The 14,000: The Venezuelan Regime’s Bureaucratic Disaster

Public sector doctors during a protest against the Venezuelan government. (EFE / Cristian Hernández)

14ymedio bigger14ymedio, Miguel Henrique Otero, Madrid, 13 August 2019 — There are 34 ministries with their respective ministers. 144 deputy ministers. 1.540 more people occupying positions classified as sector general director. Not counting Petróleos de Venezuela, the Venezuelan Corporation of Guayana and Corpoelec, there are another 820 companies that are owned by the State. Read carefully: another 820 companies. Among them they have around 11,000 directors. These are approximately the positions of trust of the Chavez and Maduro regime: some 14,000 officials, members of the Central Executive Power, whose appointments have been published in the Official Gazette of Venezuela.

To these 14,000 officials is due, in the first place, the execution of the policies that have destroyed the Venezuelan public administration which, despite its chronic problems, had career professionals, technicians and experts of the first level, people trained with rigor and with a public service vocation. Most of these professionals, whose merits were evident in all institutions, were unknown, persecuted, harassed, dismissed or relegated to fulfilling tasks that waste and underestimate their abilities.

One of the most painful chapters of the destruction of Venezuelan institutions, undertaken by Chavistas and Maduristas, has been perpetrated against public officials, and this phenomenon, which has been massive and persistent over 20 years, has not been duly documented. The case of the 20,000 dismissals of Petróleos de Venezuela, which will one day have to be reversed, is just a chapter of the vile, disproportional, illegal abuse of power that has acted against Venezuelan public officials.

There are hundreds of thousands of personal stories, of Venezuelans from all regions of the country, in all the powers and levels of the vast world that we call the public administration — in that we must include governors and mayors — who were verbally veiled, their labor rights ignored, their social benefits stolen, their reputations tainted, their right to due process and defense violated time and again.

While Venezuelan public employees are, in some way, the sector of the population most exposed to power, captive of their obligations and hierarchies, they have been the first victims of the lawlessness and humiliation committed by the regime’s ’connected,’ civil or military.

Not only have they been impoverished, like the rest of Venezuelan society, but they have been forced to wear red clothing and attend marches and rallies. They have been imposed upon, under different threats, to sign communiqués, to enroll in the United Socialist Party of Venezuela (PSUV), to join in the policies of hatred and exclusion.

In the case of the military who were appointed in first and second level positions, the stories acquire grotesque and extreme proportions: brutes who have pretended to manage through screaming, threatening, insulting, dismissing and creating plots of terror.

But, and this is important, among those who remain — there are thousands and thousands who have the merit of having resisted and who continue to resist despite all adversities — and among those who were fired or resigned there is a potential mass of testimonies that will be fundamental for the reconstruction of Venezuela.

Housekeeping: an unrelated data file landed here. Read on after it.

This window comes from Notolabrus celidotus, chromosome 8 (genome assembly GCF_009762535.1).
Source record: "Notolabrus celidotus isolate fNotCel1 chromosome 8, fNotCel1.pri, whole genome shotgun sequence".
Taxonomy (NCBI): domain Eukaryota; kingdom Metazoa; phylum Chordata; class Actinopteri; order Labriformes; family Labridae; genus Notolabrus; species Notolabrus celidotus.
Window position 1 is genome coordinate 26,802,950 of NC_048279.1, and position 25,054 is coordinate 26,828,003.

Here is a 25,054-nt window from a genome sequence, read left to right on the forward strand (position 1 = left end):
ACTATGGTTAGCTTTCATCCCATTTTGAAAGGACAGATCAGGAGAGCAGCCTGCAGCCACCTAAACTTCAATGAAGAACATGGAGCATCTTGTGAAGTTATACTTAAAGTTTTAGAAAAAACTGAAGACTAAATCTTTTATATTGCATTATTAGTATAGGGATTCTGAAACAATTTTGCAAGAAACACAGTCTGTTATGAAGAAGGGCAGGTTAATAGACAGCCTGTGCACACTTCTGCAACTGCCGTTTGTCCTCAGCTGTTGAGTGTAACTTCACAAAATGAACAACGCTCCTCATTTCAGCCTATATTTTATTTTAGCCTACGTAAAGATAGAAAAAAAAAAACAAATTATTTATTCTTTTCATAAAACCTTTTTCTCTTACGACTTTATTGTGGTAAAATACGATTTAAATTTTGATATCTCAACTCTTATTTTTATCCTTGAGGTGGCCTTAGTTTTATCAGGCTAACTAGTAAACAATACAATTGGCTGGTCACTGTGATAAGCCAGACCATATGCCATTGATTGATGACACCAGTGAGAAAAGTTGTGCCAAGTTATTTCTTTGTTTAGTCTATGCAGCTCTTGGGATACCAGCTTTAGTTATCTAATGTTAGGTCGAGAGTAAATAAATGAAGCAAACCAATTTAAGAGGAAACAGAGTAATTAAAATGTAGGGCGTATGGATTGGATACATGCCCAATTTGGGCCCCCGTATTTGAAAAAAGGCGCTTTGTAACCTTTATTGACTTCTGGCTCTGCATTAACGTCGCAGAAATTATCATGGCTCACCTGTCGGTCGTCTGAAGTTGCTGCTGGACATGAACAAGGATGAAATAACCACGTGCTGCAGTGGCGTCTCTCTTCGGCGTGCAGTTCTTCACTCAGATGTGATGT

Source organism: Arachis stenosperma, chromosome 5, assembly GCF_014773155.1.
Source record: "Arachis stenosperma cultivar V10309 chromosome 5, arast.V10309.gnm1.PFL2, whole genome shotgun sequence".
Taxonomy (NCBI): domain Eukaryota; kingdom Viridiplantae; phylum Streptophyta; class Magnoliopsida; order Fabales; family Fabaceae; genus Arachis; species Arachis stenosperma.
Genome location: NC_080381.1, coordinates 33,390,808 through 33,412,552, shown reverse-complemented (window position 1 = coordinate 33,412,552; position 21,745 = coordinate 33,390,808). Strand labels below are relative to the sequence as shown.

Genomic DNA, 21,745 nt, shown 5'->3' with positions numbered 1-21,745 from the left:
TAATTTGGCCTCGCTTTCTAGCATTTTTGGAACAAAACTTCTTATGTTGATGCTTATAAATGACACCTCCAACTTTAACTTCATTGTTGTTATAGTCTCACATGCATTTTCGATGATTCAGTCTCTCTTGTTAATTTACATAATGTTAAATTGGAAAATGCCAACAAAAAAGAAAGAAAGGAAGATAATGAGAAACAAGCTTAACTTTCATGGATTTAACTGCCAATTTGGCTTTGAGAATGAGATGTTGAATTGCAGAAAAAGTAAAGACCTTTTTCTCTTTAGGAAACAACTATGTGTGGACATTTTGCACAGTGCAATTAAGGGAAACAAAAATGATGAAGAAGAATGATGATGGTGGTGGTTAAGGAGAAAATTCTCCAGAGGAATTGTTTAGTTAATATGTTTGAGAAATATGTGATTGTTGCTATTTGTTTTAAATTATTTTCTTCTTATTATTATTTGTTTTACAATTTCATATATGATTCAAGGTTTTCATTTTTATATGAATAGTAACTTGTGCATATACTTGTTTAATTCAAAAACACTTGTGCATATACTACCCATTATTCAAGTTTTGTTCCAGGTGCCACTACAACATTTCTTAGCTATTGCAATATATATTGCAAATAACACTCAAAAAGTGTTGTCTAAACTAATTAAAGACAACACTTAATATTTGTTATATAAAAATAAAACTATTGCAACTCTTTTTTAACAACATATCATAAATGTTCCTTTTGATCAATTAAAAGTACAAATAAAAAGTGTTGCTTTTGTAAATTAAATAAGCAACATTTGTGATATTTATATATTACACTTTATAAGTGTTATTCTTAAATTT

Public employees are the witnesses of thousands of appointments of incompetent persons to positions of high responsibility. It is they who have seen that mixture of ignorance and arrogance that is the predominant cultural sign of those put into these positions.

I insist: it is the Venezuelan public employees, active or not, who will report cases of nepotism, assault on per diem items, use of state resources for personal purposes, award of contracts to family members and frontmen, theft of the budgets, creation of chains of corruption in all areas where it has been possible.

The Chavista and Madurista bureaucracy is identifiable. It has signs that characterize it. I will list them below. It is, in the substantive, incapable. it does not know the subject for which it is responsible for making decisions. It takes office as a source of personal benefits. It excludes connoisseurs and surrounds itself with other ignorant people to have their own choir of praise. It practices impudence. It makes decisions against logic, forcing reality, and ignorant of the opinion of experts. To those who warn of or point out what it is doing, it accuses them of being conspirators, saboteurs and other insults.

The proof of what I affirm in this article is verifiable by the entire planet. There is nothing in Venezuela that has not been undermined, degraded, corrupted or partially or totally razed.

The 14,000 can be evaluated. Theft and devastation in the oil industry, in hospitals, in public services, in customs, in ports and airports, in SAIME (Administrative Service of Identification, Migration and Foreigners, that is the civil registry system), in transport systems, in registers and notaries, in the education system, in cultural institutions, in prisons, in psychiatrics and centers for minors, in the 820 companies — those created by the regime and those that were expropriated — which remain as empty shells, with no other utility than being an opportunity for and an alibi for corruption.


Editor’s Note: Miguel Henrique Otero is president and CEO of the Venezuelan newspaperEl Nacional.

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